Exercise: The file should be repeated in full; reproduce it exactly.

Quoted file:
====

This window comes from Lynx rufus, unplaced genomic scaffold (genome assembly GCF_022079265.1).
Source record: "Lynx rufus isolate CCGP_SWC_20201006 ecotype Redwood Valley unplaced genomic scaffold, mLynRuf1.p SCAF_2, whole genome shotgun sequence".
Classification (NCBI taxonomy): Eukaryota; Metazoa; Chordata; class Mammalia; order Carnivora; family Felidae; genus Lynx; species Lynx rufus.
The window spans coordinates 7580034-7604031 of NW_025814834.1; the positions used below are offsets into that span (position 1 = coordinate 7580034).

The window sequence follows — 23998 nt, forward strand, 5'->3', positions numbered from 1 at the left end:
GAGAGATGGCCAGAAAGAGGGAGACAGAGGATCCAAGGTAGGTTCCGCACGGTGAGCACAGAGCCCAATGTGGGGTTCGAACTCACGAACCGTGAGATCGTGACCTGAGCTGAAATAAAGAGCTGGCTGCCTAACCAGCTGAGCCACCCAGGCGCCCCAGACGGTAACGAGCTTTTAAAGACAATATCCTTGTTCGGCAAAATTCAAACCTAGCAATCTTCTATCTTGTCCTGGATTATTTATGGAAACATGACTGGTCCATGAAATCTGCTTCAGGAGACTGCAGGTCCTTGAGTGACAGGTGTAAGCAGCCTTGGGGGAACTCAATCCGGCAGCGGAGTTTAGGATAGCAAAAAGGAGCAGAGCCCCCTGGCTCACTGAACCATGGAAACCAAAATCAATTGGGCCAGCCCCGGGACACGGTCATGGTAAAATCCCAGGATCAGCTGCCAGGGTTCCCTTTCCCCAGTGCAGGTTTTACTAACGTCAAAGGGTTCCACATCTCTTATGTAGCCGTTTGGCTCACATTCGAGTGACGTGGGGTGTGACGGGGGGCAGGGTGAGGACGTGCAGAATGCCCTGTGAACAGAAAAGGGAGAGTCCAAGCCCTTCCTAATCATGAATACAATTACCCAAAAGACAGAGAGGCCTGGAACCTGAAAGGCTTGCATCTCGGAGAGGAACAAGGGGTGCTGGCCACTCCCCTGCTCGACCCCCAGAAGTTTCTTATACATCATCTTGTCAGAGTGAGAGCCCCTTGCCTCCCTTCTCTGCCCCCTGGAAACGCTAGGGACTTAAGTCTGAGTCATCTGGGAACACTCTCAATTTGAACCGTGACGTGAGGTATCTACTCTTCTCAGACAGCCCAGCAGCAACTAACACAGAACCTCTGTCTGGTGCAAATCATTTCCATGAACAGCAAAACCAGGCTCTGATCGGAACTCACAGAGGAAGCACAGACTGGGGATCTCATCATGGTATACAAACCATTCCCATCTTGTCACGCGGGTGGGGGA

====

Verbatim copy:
This window comes from Lynx rufus, unplaced genomic scaffold (genome assembly GCF_022079265.1).
Source record: "Lynx rufus isolate CCGP_SWC_20201006 ecotype Redwood Valley unplaced genomic scaffold, mLynRuf1.p SCAF_2, whole genome shotgun sequence".
Classification (NCBI taxonomy): Eukaryota; Metazoa; Chordata; class Mammalia; order Carnivora; family Felidae; genus Lynx; species Lynx rufus.
The window spans coordinates 7580034-7604031 of NW_025814834.1; the positions used below are offsets into that span (position 1 = coordinate 7580034).

The window sequence follows — 23998 nt, forward strand, 5'->3', positions numbered from 1 at the left end:
GAGAGATGGCCAGAAAGAGGGAGACAGAGGATCCAAGGTAGGTTCCGCACGGTGAGCACAGAGCCCAATGTGGGGTTCGAACTCACGAACCGTGAGATCGTGACCTGAGCTGAAATAAAGAGCTGGCTGCCTAACCAGCTGAGCCACCCAGGCGCCCCAGACGGTAACGAGCTTTTAAAGACAATATCCTTGTTCGGCAAAATTCAAACCTAGCAATCTTCTATCTTGTCCTGGATTATTTATGGAAACATGACTGGTCCATGAAATCTGCTTCAGGAGACTGCAGGTCCTTGAGTGACAGGTGTAAGCAGCCTTGGGGGAACTCAATCCGGCAGCGGAGTTTAGGATAGCAAAAAGGAGCAGAGCCCCCTGGCTCACTGAACCATGGAAACCAAAATCAATTGGGCCAGCCCCGGGACACGGTCATGGTAAAATCCCAGGATCAGCTGCCAGGGTTCCCTTTCCCCAGTGCAGGTTTTACTAACGTCAAAGGGTTCCACATCTCTTATGTAGCCGTTTGGCTCACATTCGAGTGACGTGGGGTGTGACGGGGGGCAGGGTGAGGACGTGCAGAATGCCCTGTGAACAGAAAAGGGAGAGTCCAAGCCCTTCCTAATCATGAATACAATTACCCAAAAGACAGAGAGGCCTGGAACCTGAAAGGCTTGCATCTCGGAGAGGAACAAGGGGTGCTGGCCACTCCCCTGCTCGACCCCCAGAAGTTTCTTATACATCATCTTGTCAGAGTGAGAGCCCCTTGCCTCCCTTCTCTGCCCCCTGGAAACGCTAGGGACTTAAGTCTGAGTCATCTGGGAACACTCTCAATTTGAACCGTGACGTGAGGTATCTACTCTTCTCAGACAGCCCAGCAGCAACTAACACAGAACCTCTGTCTGGTGCAAATCATTTCCATGAACAGCAAAACCAGGCTCTGATCGGAACTCACAGAGGAAGCACAGACTGGGGATCTCATCATGGTATACAAACCATTCCCATCTTGTCACGCGGGTGGGGGA